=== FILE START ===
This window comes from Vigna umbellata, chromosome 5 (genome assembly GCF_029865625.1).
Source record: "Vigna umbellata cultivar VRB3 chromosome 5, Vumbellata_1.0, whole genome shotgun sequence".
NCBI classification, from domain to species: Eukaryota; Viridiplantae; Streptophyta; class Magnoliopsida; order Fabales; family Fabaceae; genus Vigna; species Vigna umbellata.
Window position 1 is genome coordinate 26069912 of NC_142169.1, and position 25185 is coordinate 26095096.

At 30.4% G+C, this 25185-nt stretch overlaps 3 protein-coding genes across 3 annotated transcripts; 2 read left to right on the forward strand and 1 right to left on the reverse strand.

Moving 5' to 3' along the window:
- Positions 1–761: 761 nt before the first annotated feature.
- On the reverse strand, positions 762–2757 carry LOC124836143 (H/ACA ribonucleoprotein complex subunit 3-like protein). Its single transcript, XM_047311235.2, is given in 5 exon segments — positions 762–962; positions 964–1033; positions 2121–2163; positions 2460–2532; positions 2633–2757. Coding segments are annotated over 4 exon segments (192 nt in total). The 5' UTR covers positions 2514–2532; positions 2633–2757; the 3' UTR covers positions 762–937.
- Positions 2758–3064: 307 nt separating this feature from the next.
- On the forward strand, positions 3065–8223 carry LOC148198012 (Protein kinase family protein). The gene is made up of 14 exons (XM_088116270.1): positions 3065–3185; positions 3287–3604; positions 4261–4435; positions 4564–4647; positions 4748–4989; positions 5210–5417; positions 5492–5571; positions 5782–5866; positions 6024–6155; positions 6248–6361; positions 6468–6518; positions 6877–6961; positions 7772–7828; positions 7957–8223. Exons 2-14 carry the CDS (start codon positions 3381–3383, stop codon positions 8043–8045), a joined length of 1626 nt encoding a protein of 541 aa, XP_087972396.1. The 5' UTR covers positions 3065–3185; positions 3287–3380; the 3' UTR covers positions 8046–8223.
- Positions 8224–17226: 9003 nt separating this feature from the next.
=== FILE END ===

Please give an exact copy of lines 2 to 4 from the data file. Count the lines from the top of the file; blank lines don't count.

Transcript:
Source record: "Vigna umbellata cultivar VRB3 chromosome 5, Vumbellata_1.0, whole genome shotgun sequence".
NCBI classification, from domain to species: Eukaryota; Viridiplantae; Streptophyta; class Magnoliopsida; order Fabales; family Fabaceae; genus Vigna; species Vigna umbellata.
Window position 1 is genome coordinate 26069912 of NC_142169.1, and position 25185 is coordinate 26095096.